When Your Manager Does Not Listen

🙋‍♀️ This is a cross-post from my newsletter, Leading by Design. If you liked the post below, consider subscribing! I post one issue per month.

Photo by Maxim Zhgulev on Unsplash

Photo by Maxim Zhgulev on Unsplash

We’ve all read it in countless books and articles; your manager should inspire and support you. They are supposed to listen to your career objectives, assign you stretch projects, and guide you to growth. They will also remove any obstacles from the way to allow you to do your best job.

As you might suspect, the everyday workplace is much more chaotic than that. While coaching and training employees, I often hear them complain that their managers “just don’t listen”. The consequences of this behaviour are multifaceted, from being blatantly dismissed when giving feedback to missing promotions and critical opportunities.

Let’s examine four scenarios where managers don’t listen, focusing on how we can achieve the best outcome every time.

🙅 My manager doesn’t listen to feedback

According to McCombs School of Business research, managers seem to develop a selective hearing regarding feedback, especially when it’s coming from people who don’t look like them.

Where to start when your manager seems to ask for feedback, but only in a performative way? Or when they don’t follow up after you tentatively give them feedback?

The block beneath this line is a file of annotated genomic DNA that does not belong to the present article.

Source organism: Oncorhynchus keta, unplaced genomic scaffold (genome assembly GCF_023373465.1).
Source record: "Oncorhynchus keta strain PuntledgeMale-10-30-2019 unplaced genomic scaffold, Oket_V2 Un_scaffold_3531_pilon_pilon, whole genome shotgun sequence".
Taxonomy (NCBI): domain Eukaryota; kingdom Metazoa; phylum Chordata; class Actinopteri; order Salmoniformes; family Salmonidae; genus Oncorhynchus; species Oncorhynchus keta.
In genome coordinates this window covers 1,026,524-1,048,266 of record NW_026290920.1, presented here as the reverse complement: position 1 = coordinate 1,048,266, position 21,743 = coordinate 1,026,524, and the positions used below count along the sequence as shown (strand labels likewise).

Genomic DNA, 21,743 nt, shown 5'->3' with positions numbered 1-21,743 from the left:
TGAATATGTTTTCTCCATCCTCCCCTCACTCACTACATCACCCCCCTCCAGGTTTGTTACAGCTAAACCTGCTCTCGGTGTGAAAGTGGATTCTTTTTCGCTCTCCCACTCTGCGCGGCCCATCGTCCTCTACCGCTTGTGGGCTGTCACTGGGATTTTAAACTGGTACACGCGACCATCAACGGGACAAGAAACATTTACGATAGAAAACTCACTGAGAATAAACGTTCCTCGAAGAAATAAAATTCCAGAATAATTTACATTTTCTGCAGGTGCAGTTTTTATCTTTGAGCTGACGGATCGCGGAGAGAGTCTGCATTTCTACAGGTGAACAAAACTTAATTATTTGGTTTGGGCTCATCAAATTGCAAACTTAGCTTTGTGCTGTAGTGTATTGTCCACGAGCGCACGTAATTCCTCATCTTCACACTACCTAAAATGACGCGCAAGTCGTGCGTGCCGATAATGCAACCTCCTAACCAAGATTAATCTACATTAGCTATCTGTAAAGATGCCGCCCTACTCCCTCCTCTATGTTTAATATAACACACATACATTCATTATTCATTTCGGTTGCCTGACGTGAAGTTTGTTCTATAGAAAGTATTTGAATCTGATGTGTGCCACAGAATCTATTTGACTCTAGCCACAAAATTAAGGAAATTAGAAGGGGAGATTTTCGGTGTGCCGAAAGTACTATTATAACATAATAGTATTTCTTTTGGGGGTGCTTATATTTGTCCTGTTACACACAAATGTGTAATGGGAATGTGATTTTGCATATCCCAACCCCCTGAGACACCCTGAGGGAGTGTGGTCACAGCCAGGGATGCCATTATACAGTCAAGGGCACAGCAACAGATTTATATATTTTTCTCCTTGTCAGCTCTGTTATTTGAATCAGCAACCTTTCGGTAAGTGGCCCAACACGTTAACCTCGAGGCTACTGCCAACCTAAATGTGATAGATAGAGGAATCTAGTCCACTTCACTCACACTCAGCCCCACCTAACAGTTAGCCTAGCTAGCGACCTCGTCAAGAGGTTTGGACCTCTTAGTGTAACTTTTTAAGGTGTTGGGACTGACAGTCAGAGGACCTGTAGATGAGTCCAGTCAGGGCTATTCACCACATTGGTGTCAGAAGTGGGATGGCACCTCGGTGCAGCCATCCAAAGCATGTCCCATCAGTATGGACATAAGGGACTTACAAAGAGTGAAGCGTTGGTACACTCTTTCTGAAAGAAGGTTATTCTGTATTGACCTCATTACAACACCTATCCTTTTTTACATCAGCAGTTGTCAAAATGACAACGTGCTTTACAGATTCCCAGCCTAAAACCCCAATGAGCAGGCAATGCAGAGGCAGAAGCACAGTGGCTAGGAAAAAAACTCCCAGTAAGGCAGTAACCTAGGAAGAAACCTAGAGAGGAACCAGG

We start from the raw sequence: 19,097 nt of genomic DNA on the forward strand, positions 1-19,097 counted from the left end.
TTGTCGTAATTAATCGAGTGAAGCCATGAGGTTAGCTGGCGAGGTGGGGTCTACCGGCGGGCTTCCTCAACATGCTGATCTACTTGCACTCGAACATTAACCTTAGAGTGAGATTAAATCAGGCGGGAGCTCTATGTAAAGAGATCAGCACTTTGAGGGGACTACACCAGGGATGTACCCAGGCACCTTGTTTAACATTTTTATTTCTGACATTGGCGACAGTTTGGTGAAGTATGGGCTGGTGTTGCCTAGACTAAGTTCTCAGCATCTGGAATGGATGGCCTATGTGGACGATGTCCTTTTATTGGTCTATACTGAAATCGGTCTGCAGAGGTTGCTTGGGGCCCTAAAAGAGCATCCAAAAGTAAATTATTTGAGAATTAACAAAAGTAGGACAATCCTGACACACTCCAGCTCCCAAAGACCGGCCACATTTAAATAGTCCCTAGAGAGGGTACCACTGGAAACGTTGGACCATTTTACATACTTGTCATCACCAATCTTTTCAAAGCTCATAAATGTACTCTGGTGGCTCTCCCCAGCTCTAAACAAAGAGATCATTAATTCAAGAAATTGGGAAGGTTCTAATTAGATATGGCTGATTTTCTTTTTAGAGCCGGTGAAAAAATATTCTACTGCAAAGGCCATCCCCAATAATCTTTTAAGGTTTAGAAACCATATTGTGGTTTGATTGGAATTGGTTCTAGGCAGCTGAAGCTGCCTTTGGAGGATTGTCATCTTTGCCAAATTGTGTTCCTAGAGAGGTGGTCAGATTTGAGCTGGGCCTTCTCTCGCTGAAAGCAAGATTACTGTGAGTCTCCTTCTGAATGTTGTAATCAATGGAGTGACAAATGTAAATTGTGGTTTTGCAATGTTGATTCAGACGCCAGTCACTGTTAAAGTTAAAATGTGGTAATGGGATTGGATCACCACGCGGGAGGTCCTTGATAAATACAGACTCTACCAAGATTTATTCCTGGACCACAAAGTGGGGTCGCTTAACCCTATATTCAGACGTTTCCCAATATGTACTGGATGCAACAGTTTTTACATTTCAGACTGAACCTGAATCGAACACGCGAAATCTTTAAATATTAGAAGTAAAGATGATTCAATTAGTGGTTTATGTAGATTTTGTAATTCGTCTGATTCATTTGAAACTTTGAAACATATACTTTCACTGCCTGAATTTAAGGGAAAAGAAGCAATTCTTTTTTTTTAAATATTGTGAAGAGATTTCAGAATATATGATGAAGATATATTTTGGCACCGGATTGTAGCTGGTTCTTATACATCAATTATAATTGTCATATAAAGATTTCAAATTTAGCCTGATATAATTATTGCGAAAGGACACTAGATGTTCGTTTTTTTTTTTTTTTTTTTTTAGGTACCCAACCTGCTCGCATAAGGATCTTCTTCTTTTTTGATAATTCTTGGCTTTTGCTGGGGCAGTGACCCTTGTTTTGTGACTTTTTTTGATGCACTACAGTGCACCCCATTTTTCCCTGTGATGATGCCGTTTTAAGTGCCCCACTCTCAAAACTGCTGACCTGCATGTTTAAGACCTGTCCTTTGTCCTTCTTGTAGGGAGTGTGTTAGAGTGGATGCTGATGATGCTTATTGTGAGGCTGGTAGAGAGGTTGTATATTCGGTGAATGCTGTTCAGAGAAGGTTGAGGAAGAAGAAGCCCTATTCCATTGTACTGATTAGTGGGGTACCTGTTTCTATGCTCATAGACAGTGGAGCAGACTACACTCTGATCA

It might help to discuss the issue with the rest of the team to make sense of the situation. Is this a typical behaviour with everyone, or does it seem to be targeted towards you? Make sure that your manager understands your feedback by making it direct, specific and timely, based on facts. Examine how you express this feedback, as your communication styles might clash. During meetings, pay attention to how other people talk to them and understand which communication style will get your boss’ attention.

🙅 My manager ignores my ideas

What happens when your manager doesn’t seem to value (or aggressively turns down) your ideas? It can feel demoralizing to work hard on something, only for your manager to ignore your contribution and go in a completely different direction.

In these cases, it might help to reevaluate your pitch. Try to find the most integral part of your idea and negotiate that instead of pushing for the complete package. Can you extract the MVP of your suggestion, the one idea that will convince and attract followers?